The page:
In vitro evaluation of the risks posed by serial passage of BSE in sheep
2010: 1 year / Grant: 50 000 euros
Project: BSE has been shown experimentallyto infectsheep. The fact that BSE infected sheep have never been reported to occur in the field, even although sheep were exposed to BSE contaminated feed, could be used to argue that BSE may have adapted on serial passage in sheep and could have evolved a new molecular signature, similar to that of scrapie. The aim of the project was to investigate this potential in vivo scenario using serial PMCA to mimic BSE replication (and perhaps evolution) in different sheep genotypes.
Main results and related published data: BSE seeds could be amplified by PMCA using ovine brain substrates (step 1). Products obtained in step 1 were then used to seed PMCA reaction using ovine brain substrates to model adaptation in sheep (step 2). Amplification products from step 2 exhibited BSE-like molecular features after 1 round of PMCA, but after 8 rounds, a BSE-like or a scrapie-like molecular signature was found depending on the genotype of the sheep, suggesting (genotype-dependent) molecular evolution. Step 2 BSE-like products (round 1 and round 8) could be amplified in PMCA reactions using human PrP substrates, whereas the scrapie-like seeds failed to amplify in human PrP substrates. Extrapolation of these results strongly suggested that BSE can evolve in sheep and come to resemble scrapie at the molecular level, but when this happens the ready ability of BSE to cross the species barrier and transmit to humans is lost.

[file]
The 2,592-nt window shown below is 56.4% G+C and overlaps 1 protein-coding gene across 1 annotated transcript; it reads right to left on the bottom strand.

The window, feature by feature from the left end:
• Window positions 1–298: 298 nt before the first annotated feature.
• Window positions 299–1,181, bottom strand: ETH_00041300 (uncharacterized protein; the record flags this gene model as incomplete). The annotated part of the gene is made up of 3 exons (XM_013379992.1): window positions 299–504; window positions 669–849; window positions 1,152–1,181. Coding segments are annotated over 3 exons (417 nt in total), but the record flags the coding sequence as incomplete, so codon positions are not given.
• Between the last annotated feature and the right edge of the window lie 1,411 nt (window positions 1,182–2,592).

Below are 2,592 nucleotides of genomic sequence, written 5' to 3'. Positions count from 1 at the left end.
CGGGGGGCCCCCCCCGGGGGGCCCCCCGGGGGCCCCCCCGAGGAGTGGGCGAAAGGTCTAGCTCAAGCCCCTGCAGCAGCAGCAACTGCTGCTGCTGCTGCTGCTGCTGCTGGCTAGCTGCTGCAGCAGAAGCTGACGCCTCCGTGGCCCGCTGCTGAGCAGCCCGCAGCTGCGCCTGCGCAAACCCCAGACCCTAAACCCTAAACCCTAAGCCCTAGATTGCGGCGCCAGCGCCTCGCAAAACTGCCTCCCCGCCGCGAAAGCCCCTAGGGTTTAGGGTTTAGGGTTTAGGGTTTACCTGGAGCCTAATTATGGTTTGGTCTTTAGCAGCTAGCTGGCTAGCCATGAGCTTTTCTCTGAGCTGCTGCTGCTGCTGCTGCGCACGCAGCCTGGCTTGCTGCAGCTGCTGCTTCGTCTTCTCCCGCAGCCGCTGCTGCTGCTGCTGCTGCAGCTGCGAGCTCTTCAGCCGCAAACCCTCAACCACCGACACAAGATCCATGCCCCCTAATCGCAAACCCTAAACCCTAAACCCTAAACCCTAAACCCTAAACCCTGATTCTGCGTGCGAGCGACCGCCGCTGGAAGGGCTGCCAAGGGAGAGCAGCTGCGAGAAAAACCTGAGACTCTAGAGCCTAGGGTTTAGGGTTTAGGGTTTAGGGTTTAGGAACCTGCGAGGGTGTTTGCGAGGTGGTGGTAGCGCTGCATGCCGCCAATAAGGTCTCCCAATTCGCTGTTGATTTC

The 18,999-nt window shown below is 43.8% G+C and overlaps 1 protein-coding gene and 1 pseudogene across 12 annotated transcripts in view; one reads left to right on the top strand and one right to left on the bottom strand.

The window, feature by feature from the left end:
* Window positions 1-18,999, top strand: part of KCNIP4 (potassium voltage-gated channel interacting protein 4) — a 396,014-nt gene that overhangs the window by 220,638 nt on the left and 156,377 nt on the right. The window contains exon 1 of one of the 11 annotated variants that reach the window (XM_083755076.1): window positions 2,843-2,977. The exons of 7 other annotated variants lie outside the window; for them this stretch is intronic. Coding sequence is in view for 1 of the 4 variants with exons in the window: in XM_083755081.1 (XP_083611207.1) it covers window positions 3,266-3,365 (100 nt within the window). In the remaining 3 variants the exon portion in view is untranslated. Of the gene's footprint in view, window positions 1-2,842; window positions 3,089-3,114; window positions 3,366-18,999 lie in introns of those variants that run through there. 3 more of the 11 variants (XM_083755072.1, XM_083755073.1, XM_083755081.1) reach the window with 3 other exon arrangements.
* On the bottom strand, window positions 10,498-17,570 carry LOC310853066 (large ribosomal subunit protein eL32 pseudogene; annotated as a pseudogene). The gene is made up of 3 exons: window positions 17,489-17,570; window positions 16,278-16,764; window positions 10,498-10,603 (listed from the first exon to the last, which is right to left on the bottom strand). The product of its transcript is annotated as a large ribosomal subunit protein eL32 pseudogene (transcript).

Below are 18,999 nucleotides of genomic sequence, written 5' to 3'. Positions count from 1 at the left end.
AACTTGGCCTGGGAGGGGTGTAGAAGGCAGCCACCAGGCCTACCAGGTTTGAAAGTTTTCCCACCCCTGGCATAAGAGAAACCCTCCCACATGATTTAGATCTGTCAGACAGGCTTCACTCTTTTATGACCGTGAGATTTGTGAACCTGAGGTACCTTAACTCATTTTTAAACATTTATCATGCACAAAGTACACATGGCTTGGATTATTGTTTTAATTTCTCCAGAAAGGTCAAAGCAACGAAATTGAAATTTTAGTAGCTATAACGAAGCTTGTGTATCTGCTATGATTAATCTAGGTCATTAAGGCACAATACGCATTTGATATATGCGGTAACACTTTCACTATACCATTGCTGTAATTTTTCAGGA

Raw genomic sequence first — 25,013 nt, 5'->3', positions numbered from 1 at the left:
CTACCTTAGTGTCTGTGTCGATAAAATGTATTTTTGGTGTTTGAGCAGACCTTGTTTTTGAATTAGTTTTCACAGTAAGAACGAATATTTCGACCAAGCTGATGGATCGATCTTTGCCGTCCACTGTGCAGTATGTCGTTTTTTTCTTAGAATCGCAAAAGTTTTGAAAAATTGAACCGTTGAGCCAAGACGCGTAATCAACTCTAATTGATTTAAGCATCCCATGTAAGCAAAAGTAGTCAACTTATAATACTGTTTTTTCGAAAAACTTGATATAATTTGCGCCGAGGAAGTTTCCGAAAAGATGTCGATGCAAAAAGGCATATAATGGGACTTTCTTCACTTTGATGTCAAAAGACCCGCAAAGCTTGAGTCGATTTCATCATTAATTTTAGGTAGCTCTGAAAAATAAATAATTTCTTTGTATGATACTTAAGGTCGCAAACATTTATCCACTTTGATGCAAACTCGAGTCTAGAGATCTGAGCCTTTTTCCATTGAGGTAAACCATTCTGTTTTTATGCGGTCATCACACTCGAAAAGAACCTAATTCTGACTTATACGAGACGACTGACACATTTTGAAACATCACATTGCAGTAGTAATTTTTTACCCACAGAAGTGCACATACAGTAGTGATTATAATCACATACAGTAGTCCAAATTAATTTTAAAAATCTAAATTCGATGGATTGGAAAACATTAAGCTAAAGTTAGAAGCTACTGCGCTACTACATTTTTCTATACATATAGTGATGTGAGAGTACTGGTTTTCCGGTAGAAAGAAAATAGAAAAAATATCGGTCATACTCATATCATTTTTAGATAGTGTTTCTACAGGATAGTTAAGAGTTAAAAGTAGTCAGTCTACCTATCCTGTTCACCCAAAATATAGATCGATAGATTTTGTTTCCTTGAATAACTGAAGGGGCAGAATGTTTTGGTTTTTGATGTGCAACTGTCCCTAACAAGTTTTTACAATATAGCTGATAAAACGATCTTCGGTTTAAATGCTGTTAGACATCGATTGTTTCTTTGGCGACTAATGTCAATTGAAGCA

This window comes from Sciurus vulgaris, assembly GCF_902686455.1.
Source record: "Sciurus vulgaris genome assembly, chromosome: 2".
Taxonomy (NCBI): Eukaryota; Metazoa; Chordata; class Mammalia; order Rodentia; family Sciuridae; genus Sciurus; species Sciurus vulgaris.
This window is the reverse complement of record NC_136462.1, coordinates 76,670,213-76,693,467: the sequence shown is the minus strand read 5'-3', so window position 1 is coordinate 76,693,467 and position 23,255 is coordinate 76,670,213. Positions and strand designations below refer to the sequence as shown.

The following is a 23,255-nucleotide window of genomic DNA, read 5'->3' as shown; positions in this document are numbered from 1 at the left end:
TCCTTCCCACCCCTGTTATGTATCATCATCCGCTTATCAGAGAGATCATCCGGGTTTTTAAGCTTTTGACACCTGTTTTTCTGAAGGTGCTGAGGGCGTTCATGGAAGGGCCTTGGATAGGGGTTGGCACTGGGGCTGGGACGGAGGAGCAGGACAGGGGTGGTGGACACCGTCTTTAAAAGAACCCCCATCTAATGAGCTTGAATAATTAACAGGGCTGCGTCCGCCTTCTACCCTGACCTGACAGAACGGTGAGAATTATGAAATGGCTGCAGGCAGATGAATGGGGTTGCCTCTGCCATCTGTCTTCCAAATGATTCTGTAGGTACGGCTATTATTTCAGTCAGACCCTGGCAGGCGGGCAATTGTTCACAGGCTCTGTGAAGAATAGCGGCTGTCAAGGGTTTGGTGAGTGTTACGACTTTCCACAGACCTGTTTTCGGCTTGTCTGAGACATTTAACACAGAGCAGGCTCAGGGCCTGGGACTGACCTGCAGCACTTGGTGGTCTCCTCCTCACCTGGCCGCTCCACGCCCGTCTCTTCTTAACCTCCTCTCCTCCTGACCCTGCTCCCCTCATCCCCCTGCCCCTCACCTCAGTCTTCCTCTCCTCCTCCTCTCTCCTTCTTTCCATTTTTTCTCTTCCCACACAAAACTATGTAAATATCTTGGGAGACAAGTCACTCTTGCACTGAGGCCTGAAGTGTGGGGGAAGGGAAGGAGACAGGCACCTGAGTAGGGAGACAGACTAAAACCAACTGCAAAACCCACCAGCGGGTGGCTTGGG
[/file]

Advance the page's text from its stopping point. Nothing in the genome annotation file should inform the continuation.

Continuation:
Genotype-dependent molecular evolution of sheep bovine spongiform encephalopathy (BSE) prions in vitro affects theirzoonotic potential. Krejciova Z, Barria MA, Jones M, Ironside JW, Jeffrey M, González L, Head MW. J Biol Chem. 2014 Sep 19;289(38):26075-88. doi: 10.1074/jbc.M114.582965. Epub 2014 Aug 6.